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    Asia Gears Up for a Massive Relief Operation

    Anjana Pasricha

    Indian Ocean countries and international aid agencies are putting together what the United Nations says may be the largest relief operation the world has ever seen in response to Sunday's earthquake and tsunamis. The task is especially challenging in smaller countries such as Sri Lanka where the gigantic waves claimed the most victims.

    From India to Indonesia, governments and volunteers have begun distributing food and clean water to hundreds of thousands of people sheltering in schools, temples and public buildings.

    For many desperate survivors, aid has been slow in coming. Some countries face shortages of supplies, others need trucks and ambulances to ferry the injured and aid. Still others must repair broken roads and telecommunications to reach jungle villages and remote islands.

    Alan Bradbury at the Federation of Red Cross and Red Crescent Societies in South Asia says the geographic reach of the disaster poses a challenge on a scale never seen before. Sunday's earthquake and tidal waves killed tens of thousands of people from Indonesia to East Africa.

    "It is a massive disaster. I think I can't emphasize that too much," he said. "It is the extent of the area that has been affected, it is quite unprecedented. The needs are clearly much, much greater than we had initially estimated."

    At least 11 countries in Asia and Africa are affected - the worst hit are Sri Lanka, India, Indonesia and Thailand.

    The United Nations says the relief operation will cost many billions of dollars. The Red Cross is already planning to triple its initial call for $6.5 million. Assessments of needs are still being made.

    Aid agencies say in the coming weeks people will need food, clean water, clothes, blankets and medicines. In the long run, they need help to rebuild flattened homes and shattered lives.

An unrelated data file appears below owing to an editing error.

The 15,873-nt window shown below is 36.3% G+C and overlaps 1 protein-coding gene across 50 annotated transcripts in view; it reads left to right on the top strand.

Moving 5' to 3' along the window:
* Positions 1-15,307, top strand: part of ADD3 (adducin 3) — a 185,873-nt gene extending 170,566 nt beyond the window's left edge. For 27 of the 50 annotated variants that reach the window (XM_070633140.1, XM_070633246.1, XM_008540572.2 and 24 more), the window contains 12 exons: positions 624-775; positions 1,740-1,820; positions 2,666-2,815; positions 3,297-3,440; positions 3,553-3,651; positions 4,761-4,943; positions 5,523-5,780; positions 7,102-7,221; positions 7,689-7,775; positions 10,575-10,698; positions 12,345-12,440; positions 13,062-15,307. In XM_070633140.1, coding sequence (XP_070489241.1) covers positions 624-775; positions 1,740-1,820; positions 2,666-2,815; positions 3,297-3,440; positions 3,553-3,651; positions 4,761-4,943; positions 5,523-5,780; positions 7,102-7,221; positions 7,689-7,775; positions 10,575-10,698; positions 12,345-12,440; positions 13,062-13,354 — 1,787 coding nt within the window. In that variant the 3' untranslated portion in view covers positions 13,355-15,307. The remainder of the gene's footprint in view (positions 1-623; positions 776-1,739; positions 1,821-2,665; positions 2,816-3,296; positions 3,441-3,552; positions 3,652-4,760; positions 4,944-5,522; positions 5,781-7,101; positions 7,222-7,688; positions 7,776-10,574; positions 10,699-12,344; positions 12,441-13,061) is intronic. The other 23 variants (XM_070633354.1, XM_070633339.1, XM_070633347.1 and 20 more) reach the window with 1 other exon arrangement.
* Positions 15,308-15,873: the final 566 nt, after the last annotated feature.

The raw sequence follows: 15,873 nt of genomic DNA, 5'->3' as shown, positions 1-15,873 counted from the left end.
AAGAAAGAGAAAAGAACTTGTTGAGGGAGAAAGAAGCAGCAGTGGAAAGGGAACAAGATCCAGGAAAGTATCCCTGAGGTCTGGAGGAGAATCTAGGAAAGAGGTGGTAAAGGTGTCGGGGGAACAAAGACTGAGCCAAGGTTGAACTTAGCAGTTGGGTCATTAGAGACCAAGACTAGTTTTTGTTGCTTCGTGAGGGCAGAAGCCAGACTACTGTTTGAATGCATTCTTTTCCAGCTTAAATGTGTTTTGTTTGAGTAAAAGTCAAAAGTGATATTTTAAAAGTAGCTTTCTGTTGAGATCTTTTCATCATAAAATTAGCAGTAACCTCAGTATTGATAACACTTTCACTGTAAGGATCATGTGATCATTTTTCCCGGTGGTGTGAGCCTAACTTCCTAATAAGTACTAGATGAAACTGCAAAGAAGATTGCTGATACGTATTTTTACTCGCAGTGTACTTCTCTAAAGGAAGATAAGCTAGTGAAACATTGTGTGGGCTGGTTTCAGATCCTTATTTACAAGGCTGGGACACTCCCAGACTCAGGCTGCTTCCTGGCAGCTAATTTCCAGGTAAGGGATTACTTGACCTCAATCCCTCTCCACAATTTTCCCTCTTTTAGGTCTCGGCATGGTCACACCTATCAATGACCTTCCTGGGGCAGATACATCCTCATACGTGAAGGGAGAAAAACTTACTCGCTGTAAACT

In Sri Lanka, roads are jammed with dozens of trucks loaded with food and water packed by volunteer groups and local residents. But that is barely enough to cope in a country where more than one million out of its population of 19 million is now homeless. Some of the first relief planes from overseas are heading to the island.

    Authorities in smaller countries such as Sri Lanka and the Maldives say they are struggling to cope with the disaster.

    The deputy director of health services in the Maldives, Sheena Moosa, says the government is unable to meet the needs of thousands of people washed out of their homes.

    "We do not have enough personnel to go and deliver [supplies]," she said. "And there's diarrheal disease outbreak occurring in these sites. We do not have equipment to attend to the major injured."

    In Indonesia, the government has allowed U.N. staff access to Aceh province, where foreign aid workers had been barred. The U.N. workers will provide relief to about half a million people in a province that already had been battered by a separatist insurgency.

    In Thailand, a naval ship headed to the devastated resort island of Phuket to attend to the many injured people.

    In India, Oil Minister Mani Shankar Aiyer is supervising relief operations. He says the focus will be on rebuilding the hundreds of fishing communities that bore the brunt of the disaster.

    "The highest priority has to be given to restoring the livelihood of the fishermen community. So that means boats, that means nets, that means enabling them to get back to work as soon as possible," he said.

    Countries from around the world have stepped in to help, pledging everything from money to plastic sheets and tents. Governments have pledged nearly $70 million in initial aid. But coordinating the relief operations could stretch the resources of the battered countries and aid agencies.

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